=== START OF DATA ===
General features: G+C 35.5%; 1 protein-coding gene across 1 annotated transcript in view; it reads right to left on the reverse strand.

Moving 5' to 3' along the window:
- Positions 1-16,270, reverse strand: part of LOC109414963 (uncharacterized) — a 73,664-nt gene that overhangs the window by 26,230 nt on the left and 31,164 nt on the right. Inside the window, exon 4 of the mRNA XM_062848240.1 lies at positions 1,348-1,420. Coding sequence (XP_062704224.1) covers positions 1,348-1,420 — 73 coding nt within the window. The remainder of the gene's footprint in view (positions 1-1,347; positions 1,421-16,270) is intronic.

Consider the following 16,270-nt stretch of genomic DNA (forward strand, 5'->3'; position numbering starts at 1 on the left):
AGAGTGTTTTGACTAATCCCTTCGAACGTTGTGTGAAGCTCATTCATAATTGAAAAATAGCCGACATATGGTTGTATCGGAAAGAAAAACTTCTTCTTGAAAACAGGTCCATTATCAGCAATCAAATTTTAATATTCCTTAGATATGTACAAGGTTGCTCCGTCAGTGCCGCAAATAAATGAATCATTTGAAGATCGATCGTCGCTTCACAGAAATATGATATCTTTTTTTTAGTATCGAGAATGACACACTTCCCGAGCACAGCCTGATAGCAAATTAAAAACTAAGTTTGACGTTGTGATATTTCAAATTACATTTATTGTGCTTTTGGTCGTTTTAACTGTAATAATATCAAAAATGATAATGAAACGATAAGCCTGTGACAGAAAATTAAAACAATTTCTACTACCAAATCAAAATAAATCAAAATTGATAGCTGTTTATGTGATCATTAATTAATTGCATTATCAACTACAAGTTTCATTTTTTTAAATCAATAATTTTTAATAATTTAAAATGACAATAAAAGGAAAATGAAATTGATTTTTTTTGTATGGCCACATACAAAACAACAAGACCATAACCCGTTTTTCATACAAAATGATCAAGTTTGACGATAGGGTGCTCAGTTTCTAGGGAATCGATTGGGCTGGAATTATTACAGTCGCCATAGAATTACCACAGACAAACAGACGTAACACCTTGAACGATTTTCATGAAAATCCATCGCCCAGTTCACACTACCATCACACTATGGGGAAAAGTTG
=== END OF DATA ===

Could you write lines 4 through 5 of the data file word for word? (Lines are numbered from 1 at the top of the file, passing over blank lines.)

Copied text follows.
Consider the following 16,270-nt stretch of genomic DNA (forward strand, 5'->3'; position numbering starts at 1 on the left):
AGAGTGTTTTGACTAATCCCTTCGAACGTTGTGTGAAGCTCATTCATAATTGAAAAATAGCCGACATATGGTTGTATCGGAAAGAAAAACTTCTTCTTGAAAACAGGTCCATTATCAGCAATCAAATTTTAATATTCCTTAGATATGTACAAGGTTGCTCCGTCAGTGCCGCAAATAAATGAATCATTTGAAGATCGATCGTCGCTTCACAGAAATATGATATCTTTTTTTTAGTATCGAGAATGACACACTTCCCGAGCACAGCCTGATAGCAAATTAAAAACTAAGTTTGACGTTGTGATATTTCAAATTACATTTATTGTGCTTTTGGTCGTTTTAACTGTAATAATATCAAAAATGATAATGAAACGATAAGCCTGTGACAGAAAATTAAAACAATTTCTACTACCAAATCAAAATAAATCAAAATTGATAGCTGTTTATGTGATCATTAATTAATTGCATTATCAACTACAAGTTTCATTTTTTTAAATCAATAATTTTTAATAATTTAAAATGACAATAAAAGGAAAATGAAATTGATTTTTTTTGTATGGCCACATACAAAACAACAAGACCATAACCCGTTTTTCATACAAAATGATCAAGTTTGACGATAGGGTGCTCAGTTTCTAGGGAATCGATTGGGCTGGAATTATTACAGTCGCCATAGAATTACCACAGACAAACAGACGTAACACCTTGAACGATTTTCATGAAAATCCATCGCCCAGTTCACACTACCATCACACTATGGGGAAAAGTTG